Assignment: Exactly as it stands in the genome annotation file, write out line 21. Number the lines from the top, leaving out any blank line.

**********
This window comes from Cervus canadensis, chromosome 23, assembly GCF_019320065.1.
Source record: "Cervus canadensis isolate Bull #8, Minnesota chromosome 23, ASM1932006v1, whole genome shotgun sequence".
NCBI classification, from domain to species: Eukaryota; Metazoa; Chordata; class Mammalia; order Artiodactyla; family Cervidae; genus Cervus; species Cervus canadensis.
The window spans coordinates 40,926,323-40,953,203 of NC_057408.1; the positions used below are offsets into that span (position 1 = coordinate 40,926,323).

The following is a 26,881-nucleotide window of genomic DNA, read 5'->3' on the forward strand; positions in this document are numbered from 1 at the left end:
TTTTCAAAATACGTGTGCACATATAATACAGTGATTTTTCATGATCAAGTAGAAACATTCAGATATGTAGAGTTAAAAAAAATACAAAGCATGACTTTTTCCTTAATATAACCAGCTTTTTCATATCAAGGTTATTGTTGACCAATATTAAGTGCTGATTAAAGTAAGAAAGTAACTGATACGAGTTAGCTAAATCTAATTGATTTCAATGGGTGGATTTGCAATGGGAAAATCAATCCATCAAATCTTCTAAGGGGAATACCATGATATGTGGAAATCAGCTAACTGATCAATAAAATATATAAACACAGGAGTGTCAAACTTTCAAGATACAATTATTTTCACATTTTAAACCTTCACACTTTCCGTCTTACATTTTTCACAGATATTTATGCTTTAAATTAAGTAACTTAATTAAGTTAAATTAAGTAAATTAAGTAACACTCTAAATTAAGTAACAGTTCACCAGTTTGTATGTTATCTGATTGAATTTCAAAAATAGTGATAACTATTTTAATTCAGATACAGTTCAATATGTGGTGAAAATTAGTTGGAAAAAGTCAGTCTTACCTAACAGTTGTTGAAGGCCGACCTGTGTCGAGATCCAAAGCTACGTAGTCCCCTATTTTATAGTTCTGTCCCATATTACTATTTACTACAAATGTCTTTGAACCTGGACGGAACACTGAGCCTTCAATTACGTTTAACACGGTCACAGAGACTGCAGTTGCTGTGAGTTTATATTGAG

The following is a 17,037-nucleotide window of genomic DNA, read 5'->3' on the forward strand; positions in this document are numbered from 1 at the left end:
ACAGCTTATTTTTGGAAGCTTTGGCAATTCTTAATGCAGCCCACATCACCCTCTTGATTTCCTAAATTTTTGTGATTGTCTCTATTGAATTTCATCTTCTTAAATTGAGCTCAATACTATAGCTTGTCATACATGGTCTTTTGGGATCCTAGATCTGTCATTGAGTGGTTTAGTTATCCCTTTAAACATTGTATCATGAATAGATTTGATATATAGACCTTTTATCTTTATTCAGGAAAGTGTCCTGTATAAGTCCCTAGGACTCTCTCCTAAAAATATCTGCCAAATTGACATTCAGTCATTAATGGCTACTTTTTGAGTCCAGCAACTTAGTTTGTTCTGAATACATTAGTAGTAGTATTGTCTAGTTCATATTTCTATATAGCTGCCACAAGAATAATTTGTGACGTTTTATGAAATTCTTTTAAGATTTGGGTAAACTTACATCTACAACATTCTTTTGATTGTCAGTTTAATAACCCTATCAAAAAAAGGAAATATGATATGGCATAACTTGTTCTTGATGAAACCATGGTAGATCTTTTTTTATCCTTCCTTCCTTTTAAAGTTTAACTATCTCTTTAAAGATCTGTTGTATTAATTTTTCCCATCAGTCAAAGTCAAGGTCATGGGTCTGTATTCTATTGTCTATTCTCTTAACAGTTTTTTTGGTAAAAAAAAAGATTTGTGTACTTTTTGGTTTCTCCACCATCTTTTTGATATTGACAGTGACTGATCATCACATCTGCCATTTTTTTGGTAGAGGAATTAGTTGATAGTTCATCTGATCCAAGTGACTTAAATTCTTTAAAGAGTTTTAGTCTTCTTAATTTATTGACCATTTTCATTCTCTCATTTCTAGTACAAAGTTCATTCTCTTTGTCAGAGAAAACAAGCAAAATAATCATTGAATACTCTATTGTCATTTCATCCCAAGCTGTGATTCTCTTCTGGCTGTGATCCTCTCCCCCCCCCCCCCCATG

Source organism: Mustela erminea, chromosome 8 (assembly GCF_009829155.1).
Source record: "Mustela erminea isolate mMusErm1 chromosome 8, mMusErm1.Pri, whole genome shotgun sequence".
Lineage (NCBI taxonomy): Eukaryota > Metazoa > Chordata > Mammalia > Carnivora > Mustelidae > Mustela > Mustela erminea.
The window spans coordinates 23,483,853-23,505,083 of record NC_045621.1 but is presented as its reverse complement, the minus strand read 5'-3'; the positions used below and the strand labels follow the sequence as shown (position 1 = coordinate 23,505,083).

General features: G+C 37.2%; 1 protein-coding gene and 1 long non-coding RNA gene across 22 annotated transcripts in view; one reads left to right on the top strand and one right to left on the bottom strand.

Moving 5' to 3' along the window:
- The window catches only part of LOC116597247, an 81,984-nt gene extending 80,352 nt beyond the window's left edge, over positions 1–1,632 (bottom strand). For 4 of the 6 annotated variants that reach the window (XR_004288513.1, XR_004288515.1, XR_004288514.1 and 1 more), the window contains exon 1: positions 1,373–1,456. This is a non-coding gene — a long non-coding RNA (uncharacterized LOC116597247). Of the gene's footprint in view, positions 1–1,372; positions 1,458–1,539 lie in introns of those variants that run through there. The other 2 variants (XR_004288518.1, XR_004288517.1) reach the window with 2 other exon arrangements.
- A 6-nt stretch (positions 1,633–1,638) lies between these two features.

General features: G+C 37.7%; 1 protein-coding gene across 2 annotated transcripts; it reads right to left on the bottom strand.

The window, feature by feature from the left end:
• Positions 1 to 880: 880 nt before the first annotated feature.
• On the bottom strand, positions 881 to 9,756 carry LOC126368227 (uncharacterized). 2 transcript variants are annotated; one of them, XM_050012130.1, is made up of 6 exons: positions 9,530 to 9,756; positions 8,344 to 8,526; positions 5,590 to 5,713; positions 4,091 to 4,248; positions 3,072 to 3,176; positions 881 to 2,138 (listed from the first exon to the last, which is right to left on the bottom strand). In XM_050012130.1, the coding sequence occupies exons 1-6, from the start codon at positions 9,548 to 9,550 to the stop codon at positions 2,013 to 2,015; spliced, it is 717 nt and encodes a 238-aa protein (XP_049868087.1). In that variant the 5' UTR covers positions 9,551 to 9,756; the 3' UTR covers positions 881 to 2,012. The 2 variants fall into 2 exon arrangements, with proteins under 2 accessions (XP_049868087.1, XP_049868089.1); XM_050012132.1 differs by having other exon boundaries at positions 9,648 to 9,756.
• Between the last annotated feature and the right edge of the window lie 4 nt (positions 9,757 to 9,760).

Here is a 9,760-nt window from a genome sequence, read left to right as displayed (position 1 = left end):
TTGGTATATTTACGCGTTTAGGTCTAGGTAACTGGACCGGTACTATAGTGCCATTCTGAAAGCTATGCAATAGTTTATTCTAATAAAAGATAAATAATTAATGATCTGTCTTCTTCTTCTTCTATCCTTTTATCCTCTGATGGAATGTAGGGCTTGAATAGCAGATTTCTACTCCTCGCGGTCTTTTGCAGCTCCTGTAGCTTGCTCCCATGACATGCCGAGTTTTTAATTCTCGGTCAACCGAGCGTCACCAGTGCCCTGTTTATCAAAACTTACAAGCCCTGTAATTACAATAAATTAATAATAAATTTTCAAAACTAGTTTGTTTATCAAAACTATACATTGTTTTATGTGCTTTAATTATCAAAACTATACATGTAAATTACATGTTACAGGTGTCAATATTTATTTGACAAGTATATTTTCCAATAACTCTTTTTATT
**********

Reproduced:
• Between the last annotated feature and the right edge of the window lie 4 nt (positions 9,757 to 9,760).